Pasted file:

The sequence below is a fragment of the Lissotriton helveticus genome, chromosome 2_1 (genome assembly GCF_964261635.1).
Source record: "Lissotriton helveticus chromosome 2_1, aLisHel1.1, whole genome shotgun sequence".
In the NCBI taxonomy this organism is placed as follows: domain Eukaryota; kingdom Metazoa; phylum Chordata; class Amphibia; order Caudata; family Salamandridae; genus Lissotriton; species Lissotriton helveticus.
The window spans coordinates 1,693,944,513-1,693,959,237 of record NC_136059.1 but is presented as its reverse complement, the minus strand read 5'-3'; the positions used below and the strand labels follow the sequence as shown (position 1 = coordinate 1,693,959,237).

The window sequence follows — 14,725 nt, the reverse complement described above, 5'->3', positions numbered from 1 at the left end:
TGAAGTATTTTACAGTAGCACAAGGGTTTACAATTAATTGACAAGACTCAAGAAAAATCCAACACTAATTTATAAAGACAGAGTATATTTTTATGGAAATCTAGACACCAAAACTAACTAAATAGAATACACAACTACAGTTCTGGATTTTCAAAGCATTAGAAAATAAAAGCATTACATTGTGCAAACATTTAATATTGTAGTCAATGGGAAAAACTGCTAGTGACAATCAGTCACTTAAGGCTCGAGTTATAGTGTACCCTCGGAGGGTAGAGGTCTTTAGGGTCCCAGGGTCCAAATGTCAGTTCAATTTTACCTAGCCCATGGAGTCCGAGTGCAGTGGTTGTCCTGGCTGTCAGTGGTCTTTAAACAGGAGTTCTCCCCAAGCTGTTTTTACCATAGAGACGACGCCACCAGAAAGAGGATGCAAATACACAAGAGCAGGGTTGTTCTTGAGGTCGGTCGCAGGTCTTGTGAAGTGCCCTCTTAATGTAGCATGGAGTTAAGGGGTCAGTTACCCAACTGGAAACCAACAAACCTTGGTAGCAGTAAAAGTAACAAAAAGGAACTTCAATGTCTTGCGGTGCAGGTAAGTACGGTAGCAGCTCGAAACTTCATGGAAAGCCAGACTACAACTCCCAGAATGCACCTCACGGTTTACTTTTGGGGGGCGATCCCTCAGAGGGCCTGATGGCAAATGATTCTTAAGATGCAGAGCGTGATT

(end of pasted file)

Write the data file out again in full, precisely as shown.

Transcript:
The sequence below is a fragment of the Lissotriton helveticus genome, chromosome 2_1 (genome assembly GCF_964261635.1).
Source record: "Lissotriton helveticus chromosome 2_1, aLisHel1.1, whole genome shotgun sequence".
In the NCBI taxonomy this organism is placed as follows: domain Eukaryota; kingdom Metazoa; phylum Chordata; class Amphibia; order Caudata; family Salamandridae; genus Lissotriton; species Lissotriton helveticus.
The window spans coordinates 1,693,944,513-1,693,959,237 of record NC_136059.1 but is presented as its reverse complement, the minus strand read 5'-3'; the positions used below and the strand labels follow the sequence as shown (position 1 = coordinate 1,693,959,237).

The window sequence follows — 14,725 nt, the reverse complement described above, 5'->3', positions numbered from 1 at the left end:
TGAAGTATTTTACAGTAGCACAAGGGTTTACAATTAATTGACAAGACTCAAGAAAAATCCAACACTAATTTATAAAGACAGAGTATATTTTTATGGAAATCTAGACACCAAAACTAACTAAATAGAATACACAACTACAGTTCTGGATTTTCAAAGCATTAGAAAATAAAAGCATTACATTGTGCAAACATTTAATATTGTAGTCAATGGGAAAAACTGCTAGTGACAATCAGTCACTTAAGGCTCGAGTTATAGTGTACCCTCGGAGGGTAGAGGTCTTTAGGGTCCCAGGGTCCAAATGTCAGTTCAATTTTACCTAGCCCATGGAGTCCGAGTGCAGTGGTTGTCCTGGCTGTCAGTGGTCTTTAAACAGGAGTTCTCCCCAAGCTGTTTTTACCATAGAGACGACGCCACCAGAAAGAGGATGCAAATACACAAGAGCAGGGTTGTTCTTGAGGTCGGTCGCAGGTCTTGTGAAGTGCCCTCTTAATGTAGCATGGAGTTAAGGGGTCAGTTACCCAACTGGAAACCAACAAACCTTGGTAGCAGTAAAAGTAACAAAAAGGAACTTCAATGTCTTGCGGTGCAGGTAAGTACGGTAGCAGCTCGAAACTTCATGGAAAGCCAGACTACAACTCCCAGAATGCACCTCACGGTTTACTTTTGGGGGGCGATCCCTCAGAGGGCCTGATGGCAAATGATTCTTAAGATGCAGAGCGTGATT